Smulyan's Bid to Buy the Nationals Adds Some Local Faces

By Thomas Heath
Washington Post Staff Writer
Wednesday, September 14, 2005

Indianapolis media mogul Jeffrey Smulyan has added several Washington area investors to his group -- one of eight trying to purchase the Washington Nationals -- including communications executive Alfred C. Liggins III and lawyer Richard Wiley, the former chairman of the Federal Communications Commission.

The addition of people with ties to the Washington area is seen by people involved in the bidding process as an attempt by Smulyan to increase his bid's local profile and make it more acceptable to the District's political and business communities. A local component is seen to be important to any successful bid because Major League Baseball, which owns the Nationals, would need continued local support for D.C. to carry out its plan for a $535 million stadium project for the team.

Smulyan declined to comment yesterday, but sources said Liggins and Wiley are just two of several people Smulyan has added in recent days.

"I'm a really good colleague of Jeff Smulyan, known him a long time and he asked me to be a part of his team," said Wiley, who chaired the FCC from 1970 through 1977 and now heads a 75-attorney law firm specializing in communications. Wiley said Smulyan's communications company, Emmis Communications Corp., is a client. Wiley's other clients include Viacom/CBS, Verizon and the Newspaper Association of America.

Phone messages left at Liggins's office at Radio One in Maryland late yesterday were not returned.

Liggins is the chairman of TV One and has been the chief executive and the president of Radio One Inc. since January 1997. Radio One, one of the largest urban broadcasters in the nation, owns and/or operates 67 radio stations located in 22 urban markets in the United States and reaches approximately 13 million listeners a week, according to the company's Web site.

Smulyan is bulking up his investment team as the auction to purchase the Nationals appears to be heating up. The eight groups bidding on the team filed a second round of financial information with Major League Baseball on Monday, including what each group is willing to pay for the team. Several of those bids are in the $450 million range, according to people involved in the bidding process.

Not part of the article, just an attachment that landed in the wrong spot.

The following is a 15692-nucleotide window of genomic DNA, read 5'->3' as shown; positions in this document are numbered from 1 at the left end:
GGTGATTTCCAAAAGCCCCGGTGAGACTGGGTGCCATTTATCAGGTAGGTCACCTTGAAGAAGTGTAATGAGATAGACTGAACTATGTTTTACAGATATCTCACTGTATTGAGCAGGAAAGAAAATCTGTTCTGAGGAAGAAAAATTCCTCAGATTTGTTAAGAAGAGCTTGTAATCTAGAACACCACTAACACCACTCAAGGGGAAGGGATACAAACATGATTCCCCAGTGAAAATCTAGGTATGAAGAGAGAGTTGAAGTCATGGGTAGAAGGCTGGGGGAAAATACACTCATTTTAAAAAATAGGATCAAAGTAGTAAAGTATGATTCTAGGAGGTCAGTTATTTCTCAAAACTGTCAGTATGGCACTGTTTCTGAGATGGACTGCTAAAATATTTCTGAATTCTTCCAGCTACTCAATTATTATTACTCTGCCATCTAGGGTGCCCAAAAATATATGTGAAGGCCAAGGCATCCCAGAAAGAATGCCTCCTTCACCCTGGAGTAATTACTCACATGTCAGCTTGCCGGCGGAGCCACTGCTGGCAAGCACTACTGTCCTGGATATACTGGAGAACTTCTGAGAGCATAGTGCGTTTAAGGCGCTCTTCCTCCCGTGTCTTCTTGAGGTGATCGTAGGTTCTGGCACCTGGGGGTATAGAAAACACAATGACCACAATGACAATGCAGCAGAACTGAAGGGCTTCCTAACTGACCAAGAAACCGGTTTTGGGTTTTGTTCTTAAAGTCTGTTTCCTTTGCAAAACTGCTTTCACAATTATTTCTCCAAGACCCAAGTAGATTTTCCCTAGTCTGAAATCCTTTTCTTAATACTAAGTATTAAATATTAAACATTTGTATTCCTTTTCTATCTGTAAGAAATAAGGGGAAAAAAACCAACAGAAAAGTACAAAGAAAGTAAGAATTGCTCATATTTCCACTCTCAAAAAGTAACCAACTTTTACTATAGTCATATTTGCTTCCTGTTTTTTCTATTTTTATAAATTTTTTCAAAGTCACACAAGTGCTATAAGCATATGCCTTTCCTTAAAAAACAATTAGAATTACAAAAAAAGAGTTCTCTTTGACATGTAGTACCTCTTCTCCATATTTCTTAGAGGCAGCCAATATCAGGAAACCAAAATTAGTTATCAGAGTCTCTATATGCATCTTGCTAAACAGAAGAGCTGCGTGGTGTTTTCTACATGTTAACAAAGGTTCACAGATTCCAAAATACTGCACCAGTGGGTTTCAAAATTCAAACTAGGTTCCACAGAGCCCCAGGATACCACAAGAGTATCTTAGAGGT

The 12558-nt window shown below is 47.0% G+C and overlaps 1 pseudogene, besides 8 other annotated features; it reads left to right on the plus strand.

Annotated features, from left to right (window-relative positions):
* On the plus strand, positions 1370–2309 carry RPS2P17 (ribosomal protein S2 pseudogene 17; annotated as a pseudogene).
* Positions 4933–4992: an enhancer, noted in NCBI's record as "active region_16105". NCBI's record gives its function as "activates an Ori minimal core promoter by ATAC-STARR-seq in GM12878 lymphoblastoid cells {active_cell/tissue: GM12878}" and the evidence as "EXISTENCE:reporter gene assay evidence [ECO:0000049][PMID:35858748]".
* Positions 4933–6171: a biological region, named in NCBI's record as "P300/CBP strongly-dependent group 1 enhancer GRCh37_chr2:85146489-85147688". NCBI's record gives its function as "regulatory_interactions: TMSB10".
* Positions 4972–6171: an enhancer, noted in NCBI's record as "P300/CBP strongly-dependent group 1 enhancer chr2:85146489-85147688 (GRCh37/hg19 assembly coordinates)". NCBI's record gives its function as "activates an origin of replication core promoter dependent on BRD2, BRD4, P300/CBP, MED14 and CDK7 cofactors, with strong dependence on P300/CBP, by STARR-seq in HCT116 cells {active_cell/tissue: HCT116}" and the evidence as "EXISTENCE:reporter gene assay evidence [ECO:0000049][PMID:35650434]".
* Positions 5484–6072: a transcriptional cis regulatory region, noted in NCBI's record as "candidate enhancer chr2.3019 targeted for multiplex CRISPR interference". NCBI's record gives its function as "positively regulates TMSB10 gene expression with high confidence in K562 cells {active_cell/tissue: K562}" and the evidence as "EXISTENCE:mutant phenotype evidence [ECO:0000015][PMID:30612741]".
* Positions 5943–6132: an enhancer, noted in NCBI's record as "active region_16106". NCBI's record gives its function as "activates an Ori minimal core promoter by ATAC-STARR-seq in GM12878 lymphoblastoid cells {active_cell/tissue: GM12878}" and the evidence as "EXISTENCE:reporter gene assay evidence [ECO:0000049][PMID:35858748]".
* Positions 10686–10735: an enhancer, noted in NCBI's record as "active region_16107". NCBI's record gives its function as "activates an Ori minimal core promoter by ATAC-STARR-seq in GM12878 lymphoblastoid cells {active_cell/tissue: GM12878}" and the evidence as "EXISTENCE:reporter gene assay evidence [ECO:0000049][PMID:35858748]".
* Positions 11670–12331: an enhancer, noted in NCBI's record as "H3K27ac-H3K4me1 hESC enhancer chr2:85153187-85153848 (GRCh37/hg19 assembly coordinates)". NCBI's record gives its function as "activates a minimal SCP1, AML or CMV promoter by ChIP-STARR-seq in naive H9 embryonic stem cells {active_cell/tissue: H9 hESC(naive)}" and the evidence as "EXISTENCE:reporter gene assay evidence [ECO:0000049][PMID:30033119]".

But price may not be the only factor in the sale. The financial soundness of each bid and baseball's comfort level with a prospective owner also carry a lot of weight. Baseball wants a financially sound ownership group to manage the team. It also wants ownership that is welcome on Capitol Hill and in the halls of the D.C. government.

None of the eight bidders was eliminated as of yesterday and it is hard to say if there is a clear front-runner among the eight, which include the Lerner family, which leads a Bethesda-based real estate empire; a local syndicate led by businessmen Frederic Malek and Jeffrey Zients, who are favored by D.C. Mayor Anthony Williams; entrepreneur Jonathan Ledecky, who has teamed with billionaire George Soros; and Franklin Haney Sr., who has developed several Washington area projects, including roadways and office buildings.

Others who are pursuing the team include Chicago businessman Yusef Jackson, who has teamed with billionaire investor Ronald Burkle of California; Atlanta-based sports executive Stan Kasten, and a group headed by Sallie Mae Chairman Alfred Lord and Virginia businessman William Collins.

Baseball has said it would sell the team by the end of the month. But the league wants the District to approve the Nationals' lease for the new stadium, which is scheduled to open in 2008, before it announces an owner. That has delayed the sale, according to people in baseball who declined to speak on the record because it could hurt the lease negotiations.

After digesting the financial information that bidders delivered on Monday, baseball is likely to begin intensive negotiations with two or three groups before selecting a winner. The league almost never makes any important announcement in October during the playoffs and World Series, so if the Nationals aren't sold by the end of September, the process could spill over to November.


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